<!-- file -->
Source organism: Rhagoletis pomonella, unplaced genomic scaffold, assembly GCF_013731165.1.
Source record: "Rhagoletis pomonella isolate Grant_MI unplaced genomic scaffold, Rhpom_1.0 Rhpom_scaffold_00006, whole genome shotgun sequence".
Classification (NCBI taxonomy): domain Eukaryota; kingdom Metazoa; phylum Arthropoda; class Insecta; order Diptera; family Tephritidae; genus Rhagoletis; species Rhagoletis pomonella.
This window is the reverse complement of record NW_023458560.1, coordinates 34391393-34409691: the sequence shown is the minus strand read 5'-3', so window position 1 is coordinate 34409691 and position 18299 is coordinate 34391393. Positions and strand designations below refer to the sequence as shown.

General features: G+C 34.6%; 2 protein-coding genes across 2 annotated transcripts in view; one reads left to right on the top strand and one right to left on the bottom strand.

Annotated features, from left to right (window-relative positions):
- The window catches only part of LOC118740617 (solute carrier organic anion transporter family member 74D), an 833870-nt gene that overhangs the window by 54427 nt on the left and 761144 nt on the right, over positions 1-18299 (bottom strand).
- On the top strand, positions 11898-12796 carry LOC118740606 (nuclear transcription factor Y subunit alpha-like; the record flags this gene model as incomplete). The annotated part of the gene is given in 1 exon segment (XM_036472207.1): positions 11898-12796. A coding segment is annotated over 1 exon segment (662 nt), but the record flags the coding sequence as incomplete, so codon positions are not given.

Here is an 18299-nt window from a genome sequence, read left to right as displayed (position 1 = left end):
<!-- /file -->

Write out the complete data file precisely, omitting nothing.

Source organism: Rhagoletis pomonella, unplaced genomic scaffold, assembly GCF_013731165.1.
Source record: "Rhagoletis pomonella isolate Grant_MI unplaced genomic scaffold, Rhpom_1.0 Rhpom_scaffold_00006, whole genome shotgun sequence".
Classification (NCBI taxonomy): domain Eukaryota; kingdom Metazoa; phylum Arthropoda; class Insecta; order Diptera; family Tephritidae; genus Rhagoletis; species Rhagoletis pomonella.
This window is the reverse complement of record NW_023458560.1, coordinates 34391393-34409691: the sequence shown is the minus strand read 5'-3', so window position 1 is coordinate 34409691 and position 18299 is coordinate 34391393. Positions and strand designations below refer to the sequence as shown.

General features: G+C 34.6%; 2 protein-coding genes across 2 annotated transcripts in view; one reads left to right on the top strand and one right to left on the bottom strand.

Annotated features, from left to right (window-relative positions):
- The window catches only part of LOC118740617 (solute carrier organic anion transporter family member 74D), an 833870-nt gene that overhangs the window by 54427 nt on the left and 761144 nt on the right, over positions 1-18299 (bottom strand).
- On the top strand, positions 11898-12796 carry LOC118740606 (nuclear transcription factor Y subunit alpha-like; the record flags this gene model as incomplete). The annotated part of the gene is given in 1 exon segment (XM_036472207.1): positions 11898-12796. A coding segment is annotated over 1 exon segment (662 nt), but the record flags the coding sequence as incomplete, so codon positions are not given.

Here is an 18299-nt window from a genome sequence, read left to right as displayed (position 1 = left end):